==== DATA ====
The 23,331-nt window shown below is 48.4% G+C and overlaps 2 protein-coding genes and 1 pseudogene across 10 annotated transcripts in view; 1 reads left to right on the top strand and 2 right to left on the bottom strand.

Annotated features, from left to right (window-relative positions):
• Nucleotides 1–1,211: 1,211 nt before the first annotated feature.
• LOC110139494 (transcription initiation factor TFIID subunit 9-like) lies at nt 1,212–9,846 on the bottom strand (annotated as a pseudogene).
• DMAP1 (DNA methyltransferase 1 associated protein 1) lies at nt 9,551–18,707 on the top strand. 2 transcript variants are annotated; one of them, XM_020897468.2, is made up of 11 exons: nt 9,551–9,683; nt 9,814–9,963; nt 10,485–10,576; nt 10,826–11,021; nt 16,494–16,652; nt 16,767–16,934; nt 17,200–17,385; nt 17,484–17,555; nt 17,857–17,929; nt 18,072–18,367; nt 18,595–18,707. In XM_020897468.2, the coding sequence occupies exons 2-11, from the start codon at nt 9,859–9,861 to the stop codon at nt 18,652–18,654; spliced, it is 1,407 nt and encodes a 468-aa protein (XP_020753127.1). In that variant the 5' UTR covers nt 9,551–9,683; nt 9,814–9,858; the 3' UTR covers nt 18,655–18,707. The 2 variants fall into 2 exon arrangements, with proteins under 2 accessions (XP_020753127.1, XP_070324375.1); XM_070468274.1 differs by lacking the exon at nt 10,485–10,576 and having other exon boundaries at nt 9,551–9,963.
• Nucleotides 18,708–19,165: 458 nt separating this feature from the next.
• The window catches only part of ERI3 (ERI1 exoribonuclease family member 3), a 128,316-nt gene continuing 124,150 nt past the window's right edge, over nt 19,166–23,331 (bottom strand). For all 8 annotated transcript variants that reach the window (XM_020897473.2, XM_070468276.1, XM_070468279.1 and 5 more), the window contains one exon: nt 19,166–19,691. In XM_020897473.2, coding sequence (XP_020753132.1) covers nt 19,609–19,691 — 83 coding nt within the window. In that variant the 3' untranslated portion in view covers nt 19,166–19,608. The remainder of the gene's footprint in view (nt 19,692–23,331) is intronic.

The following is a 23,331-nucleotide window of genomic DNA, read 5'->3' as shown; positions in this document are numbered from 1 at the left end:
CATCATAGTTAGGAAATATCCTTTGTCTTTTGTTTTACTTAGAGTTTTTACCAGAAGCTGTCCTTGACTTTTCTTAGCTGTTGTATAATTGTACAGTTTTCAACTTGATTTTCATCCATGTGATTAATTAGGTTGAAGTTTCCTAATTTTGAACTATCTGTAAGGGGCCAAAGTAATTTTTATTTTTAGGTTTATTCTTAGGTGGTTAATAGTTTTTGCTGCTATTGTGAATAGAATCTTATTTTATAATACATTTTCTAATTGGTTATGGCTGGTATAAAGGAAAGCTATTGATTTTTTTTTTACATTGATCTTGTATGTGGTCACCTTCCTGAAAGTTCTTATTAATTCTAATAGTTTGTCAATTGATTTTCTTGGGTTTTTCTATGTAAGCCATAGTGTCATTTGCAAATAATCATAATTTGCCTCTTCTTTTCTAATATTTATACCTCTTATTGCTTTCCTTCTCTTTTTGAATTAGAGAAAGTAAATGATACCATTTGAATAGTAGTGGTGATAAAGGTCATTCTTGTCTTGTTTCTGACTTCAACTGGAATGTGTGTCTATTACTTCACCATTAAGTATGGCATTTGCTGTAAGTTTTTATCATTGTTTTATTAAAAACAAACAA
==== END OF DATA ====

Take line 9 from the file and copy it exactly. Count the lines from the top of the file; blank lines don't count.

CATCATAGTTAGGAAATATCCTTTGTCTTTTGTTTTACTTAGAGTTTTTACCAGAAGCTGTCCTTGACTTTTCTTAGCTGTTGTATAATTGTACAGTTTTCAACTTGATTTTCATCCATGTGATTAATTAGGTTGAAGTTTCCTAATTTTGAACTATCTGTAAGGGGCCAAAGTAATTTTTATTTTTAGGTTTATTCTTAGGTGGTTAATAGTTTTTGCTGCTATTGTGAATAGAATCTTATTTTATAATACATTTTCTAATTGGTTATGGCTGGTATAAAGGAAAGCTATTGATTTTTTTTTTACATTGATCTTGTATGTGGTCACCTTCCTGAAAGTTCTTATTAATTCTAATAGTTTGTCAATTGATTTTCTTGGGTTTTTCTATGTAAGCCATAGTGTCATTTGCAAATAATCATAATTTGCCTCTTCTTTTCTAATATTTATACCTCTTATTGCTTTCCTTCTCTTTTTGAATTAGAGAAAGTAAATGATACCATTTGAATAGTAGTGGTGATAAAGGTCATTCTTGTCTTGTTTCTGACTTCAACTGGAATGTGTGTCTATTACTTCACCATTAAGTATGGCATTTGCTGTAAGTTTTTATCATTGTTTTATTAAAAACAAACAA